>> No. 11424 Anonymous
27th June 2017
Tuesday 10:09 pm
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>>11420

She does actually.

But even then, it's only a few percent of the massive shortfall the NHS faces, alongside the clusterfuck of PFI, outsourcing, drug costs, increased demand, and vampire executives.

The NHS has been forced to adopt wasteful spending practices in order to plug short-term solutions into long-term problems. The money it gets should be plenty, if it was allowed to manage itself without political interference.
>> No. 11426 Anonymous
27th June 2017
Tuesday 10:54 pm
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>>11424
>She does actually
No, she doesn't. This army of nurses doing double shifts for NHS and agency are like the army of foreigners coming here to claim all the bennies.
>> No. 11428 Anonymous
27th June 2017
Tuesday 11:37 pm
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We spend slightly more than the EU average on healthcare overall (as a proportion of GDP), but vastly more than the EU average on hospital services and vastly less on outpatient services.

IMO the problem isn't PFI, it isn't agency nurses or mismanagement. It's a simple philosophical divide - Our Beloved NHS spends far too much on treating people in hospital and not enough on keeping people out of hospital. We massively over-use hospital care, which is far more expensive than outpatient care. We should be spending more on district nurses, nurse practitioners in general practice, community mental health teams and other kinds of outpatient services.

A&E departments should have the right to refuse admission to people who would be more appropriately treated in general practice or at a walk-in centre. People with chronic diseases should be more proactively monitored in the community. Care homes should have far stricter statutory obligations regarding the monitoring and treatment of their residents and face fines if they dump difficult residents in A&E. We should be developing specialist halfway-house projects for frail but well patients, to reduce the burden of bed-blocking. People with lifestyle-related diseases should be aggressively targeted, with punitive measures if necessary. Diversion away from hospital should become a primary benchmark for NHS trusts. We should seriously consider means-tested charges for access to certain services, just as we currently apply means-tested charges for prescriptions; this could substantially reduce waste due to missed and unnecessary appointments.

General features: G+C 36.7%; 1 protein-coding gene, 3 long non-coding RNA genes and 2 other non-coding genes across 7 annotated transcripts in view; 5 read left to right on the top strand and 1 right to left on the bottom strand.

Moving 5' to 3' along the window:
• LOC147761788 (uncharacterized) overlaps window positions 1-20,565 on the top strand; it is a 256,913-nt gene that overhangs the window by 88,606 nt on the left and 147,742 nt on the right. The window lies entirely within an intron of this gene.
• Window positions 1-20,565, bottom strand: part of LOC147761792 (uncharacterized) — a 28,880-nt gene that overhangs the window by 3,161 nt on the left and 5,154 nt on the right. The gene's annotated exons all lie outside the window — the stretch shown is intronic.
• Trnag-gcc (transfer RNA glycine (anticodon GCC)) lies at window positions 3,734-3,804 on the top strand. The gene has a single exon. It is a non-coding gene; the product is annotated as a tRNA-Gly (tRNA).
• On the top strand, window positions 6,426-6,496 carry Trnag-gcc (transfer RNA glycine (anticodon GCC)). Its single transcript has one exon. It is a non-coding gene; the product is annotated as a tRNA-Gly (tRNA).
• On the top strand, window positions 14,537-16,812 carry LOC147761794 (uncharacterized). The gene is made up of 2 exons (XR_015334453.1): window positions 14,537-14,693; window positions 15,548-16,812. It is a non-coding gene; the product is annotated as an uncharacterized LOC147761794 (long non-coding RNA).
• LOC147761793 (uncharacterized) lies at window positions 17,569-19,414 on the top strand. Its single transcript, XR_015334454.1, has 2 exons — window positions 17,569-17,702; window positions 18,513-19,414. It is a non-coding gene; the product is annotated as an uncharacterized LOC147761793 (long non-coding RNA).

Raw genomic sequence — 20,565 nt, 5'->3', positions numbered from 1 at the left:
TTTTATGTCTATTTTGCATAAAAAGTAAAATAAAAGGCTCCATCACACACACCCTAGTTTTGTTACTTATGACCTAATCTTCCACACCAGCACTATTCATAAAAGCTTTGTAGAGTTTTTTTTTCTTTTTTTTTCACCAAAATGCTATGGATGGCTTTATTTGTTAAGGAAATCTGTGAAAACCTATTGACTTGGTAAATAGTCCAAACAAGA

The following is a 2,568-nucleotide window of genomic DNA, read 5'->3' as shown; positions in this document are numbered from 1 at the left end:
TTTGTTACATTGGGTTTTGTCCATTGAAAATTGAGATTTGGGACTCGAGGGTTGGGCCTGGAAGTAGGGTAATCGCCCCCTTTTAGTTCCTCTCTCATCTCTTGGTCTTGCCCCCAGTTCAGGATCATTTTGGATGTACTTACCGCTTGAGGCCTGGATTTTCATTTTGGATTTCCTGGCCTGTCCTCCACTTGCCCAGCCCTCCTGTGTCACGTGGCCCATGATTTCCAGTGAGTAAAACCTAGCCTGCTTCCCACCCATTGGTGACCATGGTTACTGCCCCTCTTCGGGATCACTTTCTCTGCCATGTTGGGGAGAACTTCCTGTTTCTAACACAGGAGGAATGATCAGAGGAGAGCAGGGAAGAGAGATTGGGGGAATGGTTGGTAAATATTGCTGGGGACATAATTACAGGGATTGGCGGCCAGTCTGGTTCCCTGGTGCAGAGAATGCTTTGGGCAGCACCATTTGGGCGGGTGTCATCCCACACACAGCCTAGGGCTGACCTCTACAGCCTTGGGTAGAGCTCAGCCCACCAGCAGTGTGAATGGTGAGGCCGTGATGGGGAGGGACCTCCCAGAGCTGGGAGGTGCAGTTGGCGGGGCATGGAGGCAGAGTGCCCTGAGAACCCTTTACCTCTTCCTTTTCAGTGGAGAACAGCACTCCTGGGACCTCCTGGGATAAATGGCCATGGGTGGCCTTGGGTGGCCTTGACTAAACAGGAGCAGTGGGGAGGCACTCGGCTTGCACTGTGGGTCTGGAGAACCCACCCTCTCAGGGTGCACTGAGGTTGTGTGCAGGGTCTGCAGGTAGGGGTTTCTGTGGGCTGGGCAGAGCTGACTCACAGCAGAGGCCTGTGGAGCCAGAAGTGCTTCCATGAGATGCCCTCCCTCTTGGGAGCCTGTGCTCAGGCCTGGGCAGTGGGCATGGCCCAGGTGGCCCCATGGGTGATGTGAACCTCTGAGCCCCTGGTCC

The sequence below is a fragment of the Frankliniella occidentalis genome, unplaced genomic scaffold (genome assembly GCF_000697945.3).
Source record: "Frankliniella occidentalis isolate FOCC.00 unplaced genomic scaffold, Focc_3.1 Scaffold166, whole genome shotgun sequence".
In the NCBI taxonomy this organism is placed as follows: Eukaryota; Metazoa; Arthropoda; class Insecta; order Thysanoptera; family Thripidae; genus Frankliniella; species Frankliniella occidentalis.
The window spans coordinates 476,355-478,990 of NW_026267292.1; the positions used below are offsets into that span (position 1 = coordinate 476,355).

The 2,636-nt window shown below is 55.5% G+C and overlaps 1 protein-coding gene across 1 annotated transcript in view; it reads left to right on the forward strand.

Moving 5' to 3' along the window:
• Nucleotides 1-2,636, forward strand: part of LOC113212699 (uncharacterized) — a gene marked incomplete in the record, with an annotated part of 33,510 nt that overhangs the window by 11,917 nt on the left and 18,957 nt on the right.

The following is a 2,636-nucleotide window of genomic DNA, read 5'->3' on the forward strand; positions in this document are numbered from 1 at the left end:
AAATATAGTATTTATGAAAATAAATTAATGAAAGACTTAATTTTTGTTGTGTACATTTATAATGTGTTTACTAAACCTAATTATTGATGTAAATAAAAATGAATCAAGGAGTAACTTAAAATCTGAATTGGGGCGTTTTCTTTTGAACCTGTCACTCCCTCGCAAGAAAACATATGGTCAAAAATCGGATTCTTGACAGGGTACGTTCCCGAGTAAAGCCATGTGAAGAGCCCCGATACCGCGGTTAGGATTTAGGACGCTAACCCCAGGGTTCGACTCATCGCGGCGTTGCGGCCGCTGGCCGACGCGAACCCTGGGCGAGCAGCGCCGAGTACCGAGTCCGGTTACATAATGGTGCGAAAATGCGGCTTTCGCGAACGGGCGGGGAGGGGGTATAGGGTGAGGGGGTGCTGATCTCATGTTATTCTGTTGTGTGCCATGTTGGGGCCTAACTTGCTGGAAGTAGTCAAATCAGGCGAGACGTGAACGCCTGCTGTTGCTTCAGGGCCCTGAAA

>> No. 11429 Anonymous
27th June 2017
Tuesday 11:50 pm
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>>11428
Have you considered that there may be more than one single problem?
>> No. 11430 Anonymous
27th June 2017
Tuesday 11:58 pm
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>>11428
>Our Beloved NHS spends far too much on treating people in hospital and not enough on keeping people out of hospital.
Not really. You may have noticed the very well-documented problem with discharges. The problem isn't that we're putting too many people in hospital, it's that we're keeping them there too long, primarily because it's not safe to discharge them. Older people are sometimes waiting months to be discharged because the required social care provision isn't there, more often than not because the council can't afford to set it up (gee, I wonder what could be causing the shortage of funds there).

>Diversion away from hospital should become a primary benchmark for NHS trusts.
No. We optimise for what we measure. If diversion away from hospital becomes a benchmark, then there is an incentive to divert people away from hospital with no regard for whether it's appropriate to do so.

>We should seriously consider means-tested charges for access to certain services, just as we currently apply means-tested charges for prescriptions; this could substantially reduce waste due to missed and unnecessary appointments.
We have seriously considered it, and found it to be a really fucking bad idea because people won't use those services.
>> No. 11431 Anonymous
28th June 2017
Wednesday 12:04 am
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>>11408
This is at the heart of it really. The argument that the public sector is commercially unaware or poor at drafting contracts doesn't really hold. The simple fact of the matter is that the public sector cannot win. They don't have the same leverage that their private sector partners do. If a private sector company doesn't like the look of a contract, they can just walk away. If the local NHS trust doesn't like the terms on offer, it can hardly decide to just stop providing services full stop.
>> No. 11432 Anonymous
28th June 2017
Wednesday 12:08 am